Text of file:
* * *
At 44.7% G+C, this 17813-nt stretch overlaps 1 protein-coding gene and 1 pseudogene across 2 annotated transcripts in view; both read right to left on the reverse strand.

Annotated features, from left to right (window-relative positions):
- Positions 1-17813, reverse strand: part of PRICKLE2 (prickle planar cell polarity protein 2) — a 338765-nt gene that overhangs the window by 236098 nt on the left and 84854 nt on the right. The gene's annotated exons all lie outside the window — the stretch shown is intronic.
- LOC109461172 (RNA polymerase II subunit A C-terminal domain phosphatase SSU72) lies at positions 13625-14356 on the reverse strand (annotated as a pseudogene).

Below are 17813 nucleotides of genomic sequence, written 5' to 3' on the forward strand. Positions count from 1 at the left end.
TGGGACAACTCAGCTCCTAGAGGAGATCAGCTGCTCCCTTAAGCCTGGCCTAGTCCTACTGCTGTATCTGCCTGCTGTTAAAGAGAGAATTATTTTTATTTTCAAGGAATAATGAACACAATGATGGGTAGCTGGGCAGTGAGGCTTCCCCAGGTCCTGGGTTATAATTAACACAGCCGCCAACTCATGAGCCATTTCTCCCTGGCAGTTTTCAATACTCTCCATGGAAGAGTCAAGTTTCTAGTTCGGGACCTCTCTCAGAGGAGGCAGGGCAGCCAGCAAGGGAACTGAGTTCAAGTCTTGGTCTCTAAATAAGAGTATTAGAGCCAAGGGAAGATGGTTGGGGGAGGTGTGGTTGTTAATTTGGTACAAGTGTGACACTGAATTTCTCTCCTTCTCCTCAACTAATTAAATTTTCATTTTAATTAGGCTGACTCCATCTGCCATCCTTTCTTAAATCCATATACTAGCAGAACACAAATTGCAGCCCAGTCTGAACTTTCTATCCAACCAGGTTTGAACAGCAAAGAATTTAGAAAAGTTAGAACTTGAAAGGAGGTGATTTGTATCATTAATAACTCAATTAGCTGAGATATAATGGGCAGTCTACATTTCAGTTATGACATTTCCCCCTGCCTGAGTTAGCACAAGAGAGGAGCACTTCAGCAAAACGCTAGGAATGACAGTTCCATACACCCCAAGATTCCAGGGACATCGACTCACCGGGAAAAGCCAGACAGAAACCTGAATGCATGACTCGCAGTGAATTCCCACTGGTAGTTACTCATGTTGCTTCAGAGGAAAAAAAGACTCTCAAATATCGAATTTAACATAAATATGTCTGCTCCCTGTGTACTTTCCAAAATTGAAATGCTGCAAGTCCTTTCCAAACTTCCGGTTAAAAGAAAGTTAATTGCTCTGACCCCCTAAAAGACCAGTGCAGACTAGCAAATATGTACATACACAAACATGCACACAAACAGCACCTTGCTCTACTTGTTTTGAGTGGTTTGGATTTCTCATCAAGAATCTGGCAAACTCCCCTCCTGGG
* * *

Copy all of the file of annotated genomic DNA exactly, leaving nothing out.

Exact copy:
At 44.7% G+C, this 17813-nt stretch overlaps 1 protein-coding gene and 1 pseudogene across 2 annotated transcripts in view; both read right to left on the reverse strand.

Annotated features, from left to right (window-relative positions):
- Positions 1-17813, reverse strand: part of PRICKLE2 (prickle planar cell polarity protein 2) — a 338765-nt gene that overhangs the window by 236098 nt on the left and 84854 nt on the right. The gene's annotated exons all lie outside the window — the stretch shown is intronic.
- LOC109461172 (RNA polymerase II subunit A C-terminal domain phosphatase SSU72) lies at positions 13625-14356 on the reverse strand (annotated as a pseudogene).

Below are 17813 nucleotides of genomic sequence, written 5' to 3' on the forward strand. Positions count from 1 at the left end.
TGGGACAACTCAGCTCCTAGAGGAGATCAGCTGCTCCCTTAAGCCTGGCCTAGTCCTACTGCTGTATCTGCCTGCTGTTAAAGAGAGAATTATTTTTATTTTCAAGGAATAATGAACACAATGATGGGTAGCTGGGCAGTGAGGCTTCCCCAGGTCCTGGGTTATAATTAACACAGCCGCCAACTCATGAGCCATTTCTCCCTGGCAGTTTTCAATACTCTCCATGGAAGAGTCAAGTTTCTAGTTCGGGACCTCTCTCAGAGGAGGCAGGGCAGCCAGCAAGGGAACTGAGTTCAAGTCTTGGTCTCTAAATAAGAGTATTAGAGCCAAGGGAAGATGGTTGGGGGAGGTGTGGTTGTTAATTTGGTACAAGTGTGACACTGAATTTCTCTCCTTCTCCTCAACTAATTAAATTTTCATTTTAATTAGGCTGACTCCATCTGCCATCCTTTCTTAAATCCATATACTAGCAGAACACAAATTGCAGCCCAGTCTGAACTTTCTATCCAACCAGGTTTGAACAGCAAAGAATTTAGAAAAGTTAGAACTTGAAAGGAGGTGATTTGTATCATTAATAACTCAATTAGCTGAGATATAATGGGCAGTCTACATTTCAGTTATGACATTTCCCCCTGCCTGAGTTAGCACAAGAGAGGAGCACTTCAGCAAAACGCTAGGAATGACAGTTCCATACACCCCAAGATTCCAGGGACATCGACTCACCGGGAAAAGCCAGACAGAAACCTGAATGCATGACTCGCAGTGAATTCCCACTGGTAGTTACTCATGTTGCTTCAGAGGAAAAAAAGACTCTCAAATATCGAATTTAACATAAATATGTCTGCTCCCTGTGTACTTTCCAAAATTGAAATGCTGCAAGTCCTTTCCAAACTTCCGGTTAAAAGAAAGTTAATTGCTCTGACCCCCTAAAAGACCAGTGCAGACTAGCAAATATGTACATACACAAACATGCACACAAACAGCACCTTGCTCTACTTGTTTTGAGTGGTTTGGATTTCTCATCAAGAATCTGGCAAACTCCCCTCCTGGG